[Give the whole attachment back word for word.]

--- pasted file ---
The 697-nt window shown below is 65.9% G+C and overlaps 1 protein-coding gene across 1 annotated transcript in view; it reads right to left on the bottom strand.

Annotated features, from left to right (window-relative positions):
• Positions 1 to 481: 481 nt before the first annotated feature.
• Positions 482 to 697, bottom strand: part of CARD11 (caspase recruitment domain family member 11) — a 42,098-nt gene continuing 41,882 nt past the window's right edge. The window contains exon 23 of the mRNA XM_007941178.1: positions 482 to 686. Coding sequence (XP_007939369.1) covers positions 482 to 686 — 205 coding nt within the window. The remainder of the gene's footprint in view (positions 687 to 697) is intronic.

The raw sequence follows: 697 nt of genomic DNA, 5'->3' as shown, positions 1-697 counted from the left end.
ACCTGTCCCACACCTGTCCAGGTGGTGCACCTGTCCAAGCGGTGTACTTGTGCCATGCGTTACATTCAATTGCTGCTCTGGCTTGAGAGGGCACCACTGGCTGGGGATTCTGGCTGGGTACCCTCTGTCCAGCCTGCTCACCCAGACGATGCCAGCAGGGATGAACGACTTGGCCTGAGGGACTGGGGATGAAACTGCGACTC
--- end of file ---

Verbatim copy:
The 697-nt window shown below is 65.9% G+C and overlaps 1 protein-coding gene across 1 annotated transcript in view; it reads right to left on the bottom strand.

Annotated features, from left to right (window-relative positions):
• Positions 1 to 481: 481 nt before the first annotated feature.
• Positions 482 to 697, bottom strand: part of CARD11 (caspase recruitment domain family member 11) — a 42,098-nt gene continuing 41,882 nt past the window's right edge. The window contains exon 23 of the mRNA XM_007941178.1: positions 482 to 686. Coding sequence (XP_007939369.1) covers positions 482 to 686 — 205 coding nt within the window. The remainder of the gene's footprint in view (positions 687 to 697) is intronic.

The raw sequence follows: 697 nt of genomic DNA, 5'->3' as shown, positions 1-697 counted from the left end.
ACCTGTCCCACACCTGTCCAGGTGGTGCACCTGTCCAAGCGGTGTACTTGTGCCATGCGTTACATTCAATTGCTGCTCTGGCTTGAGAGGGCACCACTGGCTGGGGATTCTGGCTGGGTACCCTCTGTCCAGCCTGCTCACCCAGACGATGCCAGCAGGGATGAACGACTTGGCCTGAGGGACTGGGGATGAAACTGCGACTC